Triple chronotherapy produced a significant and rapid benefit after 1 week in out-patients with depression that was sustained at 26 weeks. Cost-effectiveness trials with a larger clinical sample are required.
Triple chronotherapy (defined as sleep deprivation for 36 hours, followed by 4 days of advancing the time of sleep, together with daily morning bright light therapy for 6 months) has demonstrated benefits for the rapid treatment of depressive symptoms in 4 small, controlled trials of in-patients. Our aims were to test the feasibility of recruitment and delivery of triple chronotherapy for out-patients with depression.
In a single blind trial, 82 participants were randomised to either triple chronotherapy or a control intervention. The primary outcome was Hamilton Depression Rating Scale 6 item (HAM-D6) at 1 week. Timings of observer ratings were baseline; 1 week; 2 weeks; 4 weeks; 8 weeks and 26 weeks after randomisation. Triple chronotherapy consisted of (a) Total sleep deprivation for 36 hours. On Day 1 patients were supported in a small group to stay awake at night with an occupational therapist, (b) Phase Advance of Sleep over 4 days. Phase Advance began after the first night of sleep deprivation, when they left the hospital at about 8am and were asked to go to bed earlier at about 5pm and rise at about 1am. Their sleep and wake up times were then shifted 2 hours later on each of the following three days until they attained their usual bedtime again at about 11pm.As a control for the triple chronotherapy, participants were given psychoeducation and written information on sleep hygiene. They were also given SomniLight amber light daily for 1 week in the morning.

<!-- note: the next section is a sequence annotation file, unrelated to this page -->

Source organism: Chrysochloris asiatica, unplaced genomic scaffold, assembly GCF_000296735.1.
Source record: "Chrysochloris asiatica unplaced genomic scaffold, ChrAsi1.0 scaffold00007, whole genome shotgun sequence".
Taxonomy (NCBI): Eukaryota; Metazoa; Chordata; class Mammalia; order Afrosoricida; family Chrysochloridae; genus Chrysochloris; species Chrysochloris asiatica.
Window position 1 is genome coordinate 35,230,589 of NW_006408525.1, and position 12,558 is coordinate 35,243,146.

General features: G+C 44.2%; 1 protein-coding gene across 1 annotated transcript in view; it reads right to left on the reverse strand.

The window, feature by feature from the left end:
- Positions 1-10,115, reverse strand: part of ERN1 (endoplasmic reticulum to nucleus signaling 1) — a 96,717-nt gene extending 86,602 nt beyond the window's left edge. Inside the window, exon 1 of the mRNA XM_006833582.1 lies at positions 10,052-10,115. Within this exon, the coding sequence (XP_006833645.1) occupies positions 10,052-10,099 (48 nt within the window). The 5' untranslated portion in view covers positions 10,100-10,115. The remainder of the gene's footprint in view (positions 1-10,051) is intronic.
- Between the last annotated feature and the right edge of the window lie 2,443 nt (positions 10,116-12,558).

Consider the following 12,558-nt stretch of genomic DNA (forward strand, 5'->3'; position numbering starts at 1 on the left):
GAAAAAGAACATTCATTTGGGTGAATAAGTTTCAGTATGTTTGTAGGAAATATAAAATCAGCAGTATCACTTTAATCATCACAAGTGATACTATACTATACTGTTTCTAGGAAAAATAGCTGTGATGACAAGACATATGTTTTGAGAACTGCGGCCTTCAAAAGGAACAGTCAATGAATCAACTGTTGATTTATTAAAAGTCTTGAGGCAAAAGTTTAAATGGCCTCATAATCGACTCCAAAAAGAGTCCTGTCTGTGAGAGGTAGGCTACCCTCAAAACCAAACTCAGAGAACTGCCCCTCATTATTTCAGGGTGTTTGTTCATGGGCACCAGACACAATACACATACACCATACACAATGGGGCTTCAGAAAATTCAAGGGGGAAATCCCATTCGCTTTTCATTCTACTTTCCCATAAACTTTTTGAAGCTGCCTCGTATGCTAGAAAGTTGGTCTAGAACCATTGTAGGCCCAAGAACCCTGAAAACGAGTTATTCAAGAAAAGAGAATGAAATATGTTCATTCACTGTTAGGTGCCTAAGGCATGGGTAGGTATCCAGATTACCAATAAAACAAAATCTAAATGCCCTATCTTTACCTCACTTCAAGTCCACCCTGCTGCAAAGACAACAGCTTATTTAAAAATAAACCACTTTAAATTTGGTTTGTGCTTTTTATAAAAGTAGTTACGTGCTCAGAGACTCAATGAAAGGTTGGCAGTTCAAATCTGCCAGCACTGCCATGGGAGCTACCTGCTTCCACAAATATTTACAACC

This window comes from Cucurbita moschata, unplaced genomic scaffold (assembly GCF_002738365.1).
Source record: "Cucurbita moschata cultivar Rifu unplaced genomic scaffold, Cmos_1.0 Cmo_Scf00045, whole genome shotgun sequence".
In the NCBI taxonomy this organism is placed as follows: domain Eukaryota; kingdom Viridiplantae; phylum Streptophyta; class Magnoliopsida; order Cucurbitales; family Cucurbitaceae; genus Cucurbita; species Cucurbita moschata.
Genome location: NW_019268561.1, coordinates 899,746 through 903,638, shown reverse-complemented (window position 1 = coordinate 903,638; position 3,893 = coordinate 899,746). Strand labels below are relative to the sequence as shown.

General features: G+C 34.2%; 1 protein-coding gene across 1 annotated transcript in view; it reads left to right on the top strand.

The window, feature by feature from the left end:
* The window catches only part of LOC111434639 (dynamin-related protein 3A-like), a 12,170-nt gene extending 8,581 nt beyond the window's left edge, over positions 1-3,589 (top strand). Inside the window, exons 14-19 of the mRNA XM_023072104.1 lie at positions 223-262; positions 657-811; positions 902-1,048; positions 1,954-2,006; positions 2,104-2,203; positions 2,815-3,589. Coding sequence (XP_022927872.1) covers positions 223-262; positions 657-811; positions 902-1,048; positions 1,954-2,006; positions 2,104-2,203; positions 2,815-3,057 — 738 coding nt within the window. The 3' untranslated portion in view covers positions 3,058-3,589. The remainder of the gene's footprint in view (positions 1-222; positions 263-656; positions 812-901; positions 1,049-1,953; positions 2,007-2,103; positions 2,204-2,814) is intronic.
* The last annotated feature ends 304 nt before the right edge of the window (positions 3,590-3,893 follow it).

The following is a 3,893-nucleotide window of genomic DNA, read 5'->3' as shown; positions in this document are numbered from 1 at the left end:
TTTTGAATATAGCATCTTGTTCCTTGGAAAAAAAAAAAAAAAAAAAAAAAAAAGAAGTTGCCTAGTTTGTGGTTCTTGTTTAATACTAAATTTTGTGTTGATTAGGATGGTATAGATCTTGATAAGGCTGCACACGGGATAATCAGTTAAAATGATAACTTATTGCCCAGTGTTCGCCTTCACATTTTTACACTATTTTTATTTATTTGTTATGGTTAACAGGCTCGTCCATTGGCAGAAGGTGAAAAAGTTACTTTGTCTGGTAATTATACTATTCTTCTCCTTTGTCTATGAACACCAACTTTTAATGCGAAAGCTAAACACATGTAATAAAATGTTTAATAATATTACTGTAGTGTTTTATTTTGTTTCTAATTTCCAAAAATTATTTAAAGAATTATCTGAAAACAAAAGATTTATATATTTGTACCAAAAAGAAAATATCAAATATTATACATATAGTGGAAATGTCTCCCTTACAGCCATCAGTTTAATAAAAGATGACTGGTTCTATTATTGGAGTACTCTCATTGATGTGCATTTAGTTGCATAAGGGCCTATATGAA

Participants in the triple chronotherapy group were able to stay awake for the planned thirty-six hours and 89.9% adhered to the plan of phase advance of their sleep over the following 4 days. We achieved our recruitment target with 60 participants having completed the trial within 13 months. There were no reported adverse side effects. We explored outcomes and found a significant difference between the groups for the HAM-D6 at week 1, 8 and 26. Response (> 50% reduction in symptoms) was achieved by 52% in the triple chronotherapy group compared to 18% in the control group at week 1. This gradually increased to 70% achieving response in the triple chronotherapy group at week 26 compared to 22% in the control group.
Triple chronotherapy produced a significant and rapid benefit after 1 week in out-patients with depression that was sustained at 26 weeks. Further cost-effective trials with a larger clinical sample size are required.
Trends in detention under the Mental Health Act 1983 in two major London secondary mental healthcare providers were explored using patient-level data in a historical cohort study between 2007–2008 and 2016–2017. An increase in the number of detention episodes initiated per fiscal year was observed at both sites. The rise was accompanied by an increase in the number of active patients; the proportion of active patients detained per year remained relatively stable. Findings suggest that the rise in the number of detentions reflects the rise of the number of people receiving secondary mental healthcare.